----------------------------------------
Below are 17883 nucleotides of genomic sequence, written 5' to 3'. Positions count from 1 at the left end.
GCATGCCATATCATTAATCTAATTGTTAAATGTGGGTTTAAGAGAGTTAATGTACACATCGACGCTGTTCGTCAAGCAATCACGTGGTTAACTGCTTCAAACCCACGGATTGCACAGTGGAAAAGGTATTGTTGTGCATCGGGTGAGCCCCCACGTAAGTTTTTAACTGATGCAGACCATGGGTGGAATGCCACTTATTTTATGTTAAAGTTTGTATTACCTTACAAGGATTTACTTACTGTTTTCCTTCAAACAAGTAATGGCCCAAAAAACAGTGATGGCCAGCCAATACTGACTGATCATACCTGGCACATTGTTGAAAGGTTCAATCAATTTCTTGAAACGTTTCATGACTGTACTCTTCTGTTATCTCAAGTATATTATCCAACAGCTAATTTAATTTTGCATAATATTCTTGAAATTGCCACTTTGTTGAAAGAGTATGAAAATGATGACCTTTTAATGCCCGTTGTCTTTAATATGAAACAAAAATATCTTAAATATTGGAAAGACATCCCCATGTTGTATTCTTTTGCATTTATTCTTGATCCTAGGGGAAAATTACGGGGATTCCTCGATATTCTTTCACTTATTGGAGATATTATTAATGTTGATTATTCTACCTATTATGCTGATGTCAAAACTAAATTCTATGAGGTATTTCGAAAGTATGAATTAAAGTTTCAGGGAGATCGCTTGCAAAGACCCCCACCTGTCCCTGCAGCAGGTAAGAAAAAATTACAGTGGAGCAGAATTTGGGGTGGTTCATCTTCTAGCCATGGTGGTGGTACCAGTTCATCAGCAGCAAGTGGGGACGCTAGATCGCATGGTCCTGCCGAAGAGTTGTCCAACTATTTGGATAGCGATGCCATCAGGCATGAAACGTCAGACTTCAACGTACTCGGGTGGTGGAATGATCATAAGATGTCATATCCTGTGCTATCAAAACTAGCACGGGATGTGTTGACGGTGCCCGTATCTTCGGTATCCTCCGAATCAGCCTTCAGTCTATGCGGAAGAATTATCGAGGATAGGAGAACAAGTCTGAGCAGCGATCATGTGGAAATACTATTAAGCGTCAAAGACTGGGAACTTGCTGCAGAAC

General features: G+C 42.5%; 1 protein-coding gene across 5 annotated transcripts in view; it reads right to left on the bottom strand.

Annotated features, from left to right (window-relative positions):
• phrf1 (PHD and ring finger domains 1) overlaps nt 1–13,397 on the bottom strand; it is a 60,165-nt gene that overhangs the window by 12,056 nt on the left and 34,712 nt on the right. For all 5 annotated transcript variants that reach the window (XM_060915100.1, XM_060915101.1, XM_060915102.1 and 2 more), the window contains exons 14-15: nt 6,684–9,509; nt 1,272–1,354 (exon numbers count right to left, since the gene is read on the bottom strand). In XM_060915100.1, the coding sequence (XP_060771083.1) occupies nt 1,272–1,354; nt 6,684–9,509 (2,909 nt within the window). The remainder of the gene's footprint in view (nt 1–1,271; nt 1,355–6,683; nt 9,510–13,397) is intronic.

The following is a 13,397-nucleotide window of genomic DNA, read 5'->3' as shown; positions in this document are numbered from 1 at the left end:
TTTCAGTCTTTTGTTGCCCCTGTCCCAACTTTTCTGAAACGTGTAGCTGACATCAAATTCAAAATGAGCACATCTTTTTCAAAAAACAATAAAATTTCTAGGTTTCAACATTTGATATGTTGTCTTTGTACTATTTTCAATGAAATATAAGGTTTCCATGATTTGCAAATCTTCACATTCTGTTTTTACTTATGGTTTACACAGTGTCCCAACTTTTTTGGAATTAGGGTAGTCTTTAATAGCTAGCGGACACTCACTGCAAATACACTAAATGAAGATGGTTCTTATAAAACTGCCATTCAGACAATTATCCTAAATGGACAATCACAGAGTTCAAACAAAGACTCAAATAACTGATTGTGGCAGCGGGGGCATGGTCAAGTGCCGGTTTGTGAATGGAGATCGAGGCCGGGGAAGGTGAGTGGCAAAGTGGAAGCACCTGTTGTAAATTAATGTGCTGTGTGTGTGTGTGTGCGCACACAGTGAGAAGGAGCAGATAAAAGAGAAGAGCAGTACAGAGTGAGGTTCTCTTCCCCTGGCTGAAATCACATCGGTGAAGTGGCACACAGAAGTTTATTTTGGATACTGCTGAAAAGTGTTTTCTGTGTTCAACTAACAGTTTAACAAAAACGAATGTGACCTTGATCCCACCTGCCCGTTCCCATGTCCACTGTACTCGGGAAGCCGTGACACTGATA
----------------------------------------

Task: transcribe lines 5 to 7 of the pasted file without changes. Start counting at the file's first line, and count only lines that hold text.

• phrf1 (PHD and ring finger domains 1) overlaps nt 1–13,397 on the bottom strand; it is a 60,165-nt gene that overhangs the window by 12,056 nt on the left and 34,712 nt on the right. For all 5 annotated transcript variants that reach the window (XM_060915100.1, XM_060915101.1, XM_060915102.1 and 2 more), the window contains exons 14-15: nt 6,684–9,509; nt 1,272–1,354 (exon numbers count right to left, since the gene is read on the bottom strand). In XM_060915100.1, the coding sequence (XP_060771083.1) occupies nt 1,272–1,354; nt 6,684–9,509 (2,909 nt within the window). The remainder of the gene's footprint in view (nt 1–1,271; nt 1,355–6,683; nt 9,510–13,397) is intronic.

The following is a 13,397-nucleotide window of genomic DNA, read 5'->3' as shown; positions in this document are numbered from 1 at the left end:
TTTCAGTCTTTTGTTGCCCCTGTCCCAACTTTTCTGAAACGTGTAGCTGACATCAAATTCAAAATGAGCACATCTTTTTCAAAAAACAATAAAATTTCTAGGTTTCAACATTTGATATGTTGTCTTTGTACTATTTTCAATGAAATATAAGGTTTCCATGATTTGCAAATCTTCACATTCTGTTTTTACTTATGGTTTACACAGTGTCCCAACTTTTTTGGAATTAGGGTAGTCTTTAATAGCTAGCGGACACTCACTGCAAATACACTAAATGAAGATGGTTCTTATAAAACTGCCATTCAGACAATTATCCTAAATGGACAATCACAGAGTTCAAACAAAGACTCAAATAACTGATTGTGGCAGCGGGGGCATGGTCAAGTGCCGGTTTGTGAATGGAGATCGAGGCCGGGGAAGGTGAGTGGCAAAGTGGAAGCACCTGTTGTAAATTAATGTGCTGTGTGTGTGTGTGTGCGCACACAGTGAGAAGGAGCAGATAAAAGAGAAGAGCAGTACAGAGTGAGGTTCTCTTCCCCTGGCTGAAATCACATCGGTGAAGTGGCACACAGAAGTTTATTTTGGATACTGCTGAAAAGTGTTTTCTGTGTTCAACTAACAGTTTAACAAAAACGAATGTGACCTTGATCCCACCTGCCCGTTCCCATGTCCACTGTACTCGGGAAGCCGTGACACTGATA